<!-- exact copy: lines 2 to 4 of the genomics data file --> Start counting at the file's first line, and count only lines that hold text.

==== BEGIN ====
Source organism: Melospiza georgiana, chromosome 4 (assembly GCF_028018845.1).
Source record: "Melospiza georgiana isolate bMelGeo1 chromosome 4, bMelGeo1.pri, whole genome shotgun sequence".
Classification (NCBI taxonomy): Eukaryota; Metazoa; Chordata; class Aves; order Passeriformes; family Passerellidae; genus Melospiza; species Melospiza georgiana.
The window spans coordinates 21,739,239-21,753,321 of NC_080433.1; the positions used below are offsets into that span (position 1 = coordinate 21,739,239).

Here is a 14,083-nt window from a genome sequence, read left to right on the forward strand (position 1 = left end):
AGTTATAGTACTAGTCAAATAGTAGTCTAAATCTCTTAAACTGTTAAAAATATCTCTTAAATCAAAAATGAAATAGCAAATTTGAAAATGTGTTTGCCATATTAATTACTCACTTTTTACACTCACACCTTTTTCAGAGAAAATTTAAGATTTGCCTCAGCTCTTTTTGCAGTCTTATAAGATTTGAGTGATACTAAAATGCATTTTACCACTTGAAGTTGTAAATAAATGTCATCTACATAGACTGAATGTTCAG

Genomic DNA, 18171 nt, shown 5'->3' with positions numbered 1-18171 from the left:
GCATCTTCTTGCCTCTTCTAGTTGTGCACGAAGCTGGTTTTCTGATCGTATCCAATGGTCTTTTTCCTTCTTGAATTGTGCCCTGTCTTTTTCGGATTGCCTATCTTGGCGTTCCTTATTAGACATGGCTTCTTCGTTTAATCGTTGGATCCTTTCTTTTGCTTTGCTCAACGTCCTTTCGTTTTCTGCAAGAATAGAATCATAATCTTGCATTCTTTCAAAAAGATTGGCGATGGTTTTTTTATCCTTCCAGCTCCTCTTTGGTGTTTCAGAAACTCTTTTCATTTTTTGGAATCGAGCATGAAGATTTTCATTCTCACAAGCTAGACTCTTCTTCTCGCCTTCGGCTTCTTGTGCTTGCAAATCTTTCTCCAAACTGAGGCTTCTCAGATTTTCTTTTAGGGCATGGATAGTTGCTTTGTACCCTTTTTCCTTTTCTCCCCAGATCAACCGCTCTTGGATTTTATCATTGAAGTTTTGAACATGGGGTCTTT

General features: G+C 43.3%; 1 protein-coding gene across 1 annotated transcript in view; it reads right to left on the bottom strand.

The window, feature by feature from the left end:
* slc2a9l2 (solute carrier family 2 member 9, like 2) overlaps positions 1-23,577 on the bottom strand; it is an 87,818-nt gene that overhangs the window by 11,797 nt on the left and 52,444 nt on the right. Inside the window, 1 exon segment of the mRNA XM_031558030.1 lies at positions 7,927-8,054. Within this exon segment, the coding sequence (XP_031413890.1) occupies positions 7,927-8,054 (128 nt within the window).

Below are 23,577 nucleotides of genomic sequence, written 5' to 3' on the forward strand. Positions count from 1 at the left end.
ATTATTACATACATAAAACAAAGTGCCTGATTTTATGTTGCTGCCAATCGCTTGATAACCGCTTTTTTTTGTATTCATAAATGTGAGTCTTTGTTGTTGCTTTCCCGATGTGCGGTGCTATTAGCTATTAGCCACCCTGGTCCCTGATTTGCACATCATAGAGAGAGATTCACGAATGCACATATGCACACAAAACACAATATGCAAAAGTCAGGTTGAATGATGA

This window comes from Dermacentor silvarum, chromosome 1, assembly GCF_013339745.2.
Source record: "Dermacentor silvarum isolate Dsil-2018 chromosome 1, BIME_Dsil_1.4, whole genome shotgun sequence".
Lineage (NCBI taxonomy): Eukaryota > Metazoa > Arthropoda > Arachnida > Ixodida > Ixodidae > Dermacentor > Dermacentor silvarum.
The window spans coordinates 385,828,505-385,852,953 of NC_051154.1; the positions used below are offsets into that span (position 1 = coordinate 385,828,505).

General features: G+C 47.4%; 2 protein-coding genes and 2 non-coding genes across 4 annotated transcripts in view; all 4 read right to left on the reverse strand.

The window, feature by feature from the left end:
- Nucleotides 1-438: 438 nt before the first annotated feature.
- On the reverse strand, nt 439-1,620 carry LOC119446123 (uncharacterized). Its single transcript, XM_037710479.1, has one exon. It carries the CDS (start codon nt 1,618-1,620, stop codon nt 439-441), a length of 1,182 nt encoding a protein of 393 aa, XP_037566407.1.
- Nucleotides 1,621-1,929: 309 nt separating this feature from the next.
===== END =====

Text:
Source record: "Melospiza georgiana isolate bMelGeo1 chromosome 4, bMelGeo1.pri, whole genome shotgun sequence".
Classification (NCBI taxonomy): Eukaryota; Metazoa; Chordata; class Aves; order Passeriformes; family Passerellidae; genus Melospiza; species Melospiza georgiana.
The window spans coordinates 21,739,239-21,753,321 of NC_080433.1; the positions used below are offsets into that span (position 1 = coordinate 21,739,239).